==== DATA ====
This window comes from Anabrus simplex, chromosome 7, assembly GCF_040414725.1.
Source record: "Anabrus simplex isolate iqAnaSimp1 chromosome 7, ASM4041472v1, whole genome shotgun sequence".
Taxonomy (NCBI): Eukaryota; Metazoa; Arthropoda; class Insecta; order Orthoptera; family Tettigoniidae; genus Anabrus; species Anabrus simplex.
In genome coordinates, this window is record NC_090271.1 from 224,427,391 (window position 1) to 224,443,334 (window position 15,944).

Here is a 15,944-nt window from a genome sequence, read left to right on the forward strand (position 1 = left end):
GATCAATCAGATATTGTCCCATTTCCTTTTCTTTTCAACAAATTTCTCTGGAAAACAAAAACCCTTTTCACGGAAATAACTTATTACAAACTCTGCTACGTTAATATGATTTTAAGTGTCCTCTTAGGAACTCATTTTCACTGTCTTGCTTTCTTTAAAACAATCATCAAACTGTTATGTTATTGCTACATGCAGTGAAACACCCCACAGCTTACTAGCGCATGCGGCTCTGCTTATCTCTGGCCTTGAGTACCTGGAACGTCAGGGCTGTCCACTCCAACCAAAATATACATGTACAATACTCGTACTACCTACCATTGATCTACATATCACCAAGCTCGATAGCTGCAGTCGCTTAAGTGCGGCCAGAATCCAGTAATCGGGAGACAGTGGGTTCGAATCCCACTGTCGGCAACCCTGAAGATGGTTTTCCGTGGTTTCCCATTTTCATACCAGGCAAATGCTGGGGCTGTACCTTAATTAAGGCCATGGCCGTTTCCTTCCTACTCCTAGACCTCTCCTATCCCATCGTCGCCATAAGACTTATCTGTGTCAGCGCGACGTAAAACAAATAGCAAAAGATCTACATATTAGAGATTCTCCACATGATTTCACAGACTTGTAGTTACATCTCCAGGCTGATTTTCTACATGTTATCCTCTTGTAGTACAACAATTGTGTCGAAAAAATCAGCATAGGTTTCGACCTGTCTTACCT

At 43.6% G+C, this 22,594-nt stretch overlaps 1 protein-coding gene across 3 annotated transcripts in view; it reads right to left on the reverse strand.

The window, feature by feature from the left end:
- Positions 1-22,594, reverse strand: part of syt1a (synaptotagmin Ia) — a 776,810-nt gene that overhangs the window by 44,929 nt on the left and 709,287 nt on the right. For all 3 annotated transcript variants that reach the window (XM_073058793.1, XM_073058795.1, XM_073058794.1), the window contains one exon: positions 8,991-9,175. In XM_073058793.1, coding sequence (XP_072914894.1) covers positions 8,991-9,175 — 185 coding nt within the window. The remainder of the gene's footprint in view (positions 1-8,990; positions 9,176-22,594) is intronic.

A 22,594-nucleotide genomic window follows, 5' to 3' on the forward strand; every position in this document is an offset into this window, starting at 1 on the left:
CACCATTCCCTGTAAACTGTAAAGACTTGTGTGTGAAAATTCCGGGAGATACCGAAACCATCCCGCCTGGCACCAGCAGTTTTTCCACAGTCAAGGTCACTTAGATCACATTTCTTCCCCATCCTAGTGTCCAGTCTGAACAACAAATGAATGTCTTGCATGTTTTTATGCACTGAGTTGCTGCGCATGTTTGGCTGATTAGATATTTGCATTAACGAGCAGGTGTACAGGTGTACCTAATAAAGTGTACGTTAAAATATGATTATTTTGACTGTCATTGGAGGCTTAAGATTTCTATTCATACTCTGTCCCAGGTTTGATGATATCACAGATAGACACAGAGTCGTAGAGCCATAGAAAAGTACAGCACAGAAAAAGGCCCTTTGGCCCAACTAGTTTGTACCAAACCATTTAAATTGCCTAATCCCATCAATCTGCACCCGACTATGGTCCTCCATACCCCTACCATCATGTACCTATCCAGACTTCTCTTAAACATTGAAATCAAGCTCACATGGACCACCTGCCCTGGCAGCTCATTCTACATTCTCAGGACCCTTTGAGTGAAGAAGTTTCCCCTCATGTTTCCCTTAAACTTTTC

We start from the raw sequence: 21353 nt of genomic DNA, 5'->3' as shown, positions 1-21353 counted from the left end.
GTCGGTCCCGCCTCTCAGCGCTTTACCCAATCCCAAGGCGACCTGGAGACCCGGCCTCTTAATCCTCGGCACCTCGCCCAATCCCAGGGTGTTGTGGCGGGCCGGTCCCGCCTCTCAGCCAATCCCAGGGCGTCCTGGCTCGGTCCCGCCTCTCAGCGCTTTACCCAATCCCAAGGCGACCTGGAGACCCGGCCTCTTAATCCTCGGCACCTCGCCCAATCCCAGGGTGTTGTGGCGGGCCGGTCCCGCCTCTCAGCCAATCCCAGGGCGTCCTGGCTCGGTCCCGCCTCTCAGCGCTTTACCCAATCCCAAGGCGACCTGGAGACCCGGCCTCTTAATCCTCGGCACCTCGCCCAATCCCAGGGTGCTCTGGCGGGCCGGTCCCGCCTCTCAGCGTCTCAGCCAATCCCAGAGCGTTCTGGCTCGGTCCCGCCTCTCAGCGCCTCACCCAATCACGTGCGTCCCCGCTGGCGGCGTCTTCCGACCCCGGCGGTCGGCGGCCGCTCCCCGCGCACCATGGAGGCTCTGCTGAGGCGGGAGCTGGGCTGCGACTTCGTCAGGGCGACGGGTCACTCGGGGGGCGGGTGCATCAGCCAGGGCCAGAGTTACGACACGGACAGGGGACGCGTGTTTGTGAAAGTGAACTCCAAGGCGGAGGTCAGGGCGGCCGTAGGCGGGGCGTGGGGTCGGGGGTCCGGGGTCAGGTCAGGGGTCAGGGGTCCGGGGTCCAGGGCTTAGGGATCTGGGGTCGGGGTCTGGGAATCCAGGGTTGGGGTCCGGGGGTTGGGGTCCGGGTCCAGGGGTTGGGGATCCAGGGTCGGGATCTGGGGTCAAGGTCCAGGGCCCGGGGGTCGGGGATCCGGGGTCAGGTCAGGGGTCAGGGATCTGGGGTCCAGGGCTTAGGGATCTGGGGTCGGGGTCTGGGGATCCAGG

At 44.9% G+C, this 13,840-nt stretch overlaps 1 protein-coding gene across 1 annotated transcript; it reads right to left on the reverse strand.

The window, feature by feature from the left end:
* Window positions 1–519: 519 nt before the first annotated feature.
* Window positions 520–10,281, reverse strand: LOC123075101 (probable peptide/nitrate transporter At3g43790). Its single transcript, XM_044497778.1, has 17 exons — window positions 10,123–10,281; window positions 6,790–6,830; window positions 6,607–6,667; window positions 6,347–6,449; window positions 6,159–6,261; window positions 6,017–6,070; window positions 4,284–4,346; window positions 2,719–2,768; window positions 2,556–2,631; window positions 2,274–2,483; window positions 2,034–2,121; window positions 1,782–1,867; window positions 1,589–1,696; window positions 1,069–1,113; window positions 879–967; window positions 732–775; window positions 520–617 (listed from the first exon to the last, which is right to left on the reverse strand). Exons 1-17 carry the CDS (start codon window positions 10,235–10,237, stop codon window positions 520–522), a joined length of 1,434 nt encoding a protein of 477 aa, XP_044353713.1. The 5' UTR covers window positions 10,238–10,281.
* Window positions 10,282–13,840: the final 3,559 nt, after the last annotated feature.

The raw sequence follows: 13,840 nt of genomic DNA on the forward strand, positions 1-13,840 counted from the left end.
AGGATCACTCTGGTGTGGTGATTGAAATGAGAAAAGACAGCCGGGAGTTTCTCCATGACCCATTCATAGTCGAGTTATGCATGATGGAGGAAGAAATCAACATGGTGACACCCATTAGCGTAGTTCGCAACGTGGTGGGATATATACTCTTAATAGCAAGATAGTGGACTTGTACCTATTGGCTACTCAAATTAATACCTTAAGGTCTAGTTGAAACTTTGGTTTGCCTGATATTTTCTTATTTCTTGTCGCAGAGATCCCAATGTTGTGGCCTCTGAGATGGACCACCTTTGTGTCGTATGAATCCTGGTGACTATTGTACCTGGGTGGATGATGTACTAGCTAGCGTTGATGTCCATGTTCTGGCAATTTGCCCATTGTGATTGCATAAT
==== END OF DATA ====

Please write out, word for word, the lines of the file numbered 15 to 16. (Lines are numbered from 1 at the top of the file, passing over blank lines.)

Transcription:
The window, feature by feature from the left end:
* Window positions 1–519: 519 nt before the first annotated feature.